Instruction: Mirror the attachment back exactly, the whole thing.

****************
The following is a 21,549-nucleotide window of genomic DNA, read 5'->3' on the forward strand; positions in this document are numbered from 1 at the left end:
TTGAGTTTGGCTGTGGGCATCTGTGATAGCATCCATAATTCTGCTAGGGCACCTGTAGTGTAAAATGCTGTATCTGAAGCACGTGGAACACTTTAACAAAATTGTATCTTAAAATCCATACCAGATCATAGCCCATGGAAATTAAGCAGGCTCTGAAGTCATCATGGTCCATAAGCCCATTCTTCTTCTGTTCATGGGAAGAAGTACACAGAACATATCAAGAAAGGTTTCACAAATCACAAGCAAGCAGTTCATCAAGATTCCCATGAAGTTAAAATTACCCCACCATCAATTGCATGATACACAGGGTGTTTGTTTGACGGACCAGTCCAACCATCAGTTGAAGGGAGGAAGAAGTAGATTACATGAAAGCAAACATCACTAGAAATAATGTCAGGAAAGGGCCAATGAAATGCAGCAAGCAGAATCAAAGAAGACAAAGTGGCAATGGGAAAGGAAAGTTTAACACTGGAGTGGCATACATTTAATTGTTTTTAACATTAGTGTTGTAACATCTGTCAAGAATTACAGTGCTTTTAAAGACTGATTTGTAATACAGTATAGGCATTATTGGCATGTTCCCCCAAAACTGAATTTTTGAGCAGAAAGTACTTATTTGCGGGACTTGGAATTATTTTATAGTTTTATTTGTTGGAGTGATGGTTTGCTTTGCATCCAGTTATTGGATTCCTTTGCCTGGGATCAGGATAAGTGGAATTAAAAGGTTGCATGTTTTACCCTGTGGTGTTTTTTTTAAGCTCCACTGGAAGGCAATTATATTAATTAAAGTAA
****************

The following is a 21,549-nucleotide window of genomic DNA, read 5'->3' on the forward strand; positions in this document are numbered from 1 at the left end:
TTGAGTTTGGCTGTGGGCATCTGTGATAGCATCCATAATTCTGCTAGGGCACCTGTAGTGTAAAATGCTGTATCTGAAGCACGTGGAACACTTTAACAAAATTGTATCTTAAAATCCATACCAGATCATAGCCCATGGAAATTAAGCAGGCTCTGAAGTCATCATGGTCCATAAGCCCATTCTTCTTCTGTTCATGGGAAGAAGTACACAGAACATATCAAGAAAGGTTTCACAAATCACAAGCAAGCAGTTCATCAAGATTCCCATGAAGTTAAAATTACCCCACCATCAATTGCATGATACACAGGGTGTTTGTTTGACGGACCAGTCCAACCATCAGTTGAAGGGAGGAAGAAGTAGATTACATGAAAGCAAACATCACTAGAAATAATGTCAGGAAAGGGCCAATGAAATGCAGCAAGCAGAATCAAAGAAGACAAAGTGGCAATGGGAAAGGAAAGTTTAACACTGGAGTGGCATACATTTAATTGTTTTTAACATTAGTGTTGTAACATCTGTCAAGAATTACAGTGCTTTTAAAGACTGATTTGTAATACAGTATAGGCATTATTGGCATGTTCCCCCAAAACTGAATTTTTGAGCAGAAAGTACTTATTTGCGGGACTTGGAATTATTTTATAGTTTTATTTGTTGGAGTGATGGTTTGCTTTGCATCCAGTTATTGGATTCCTTTGCCTGGGATCAGGATAAGTGGAATTAAAAGGTTGCATGTTTTACCCTGTGGTGTTTTTTTTAAGCTCCACTGGAAGGCAATTATATTAATTAAAGTAA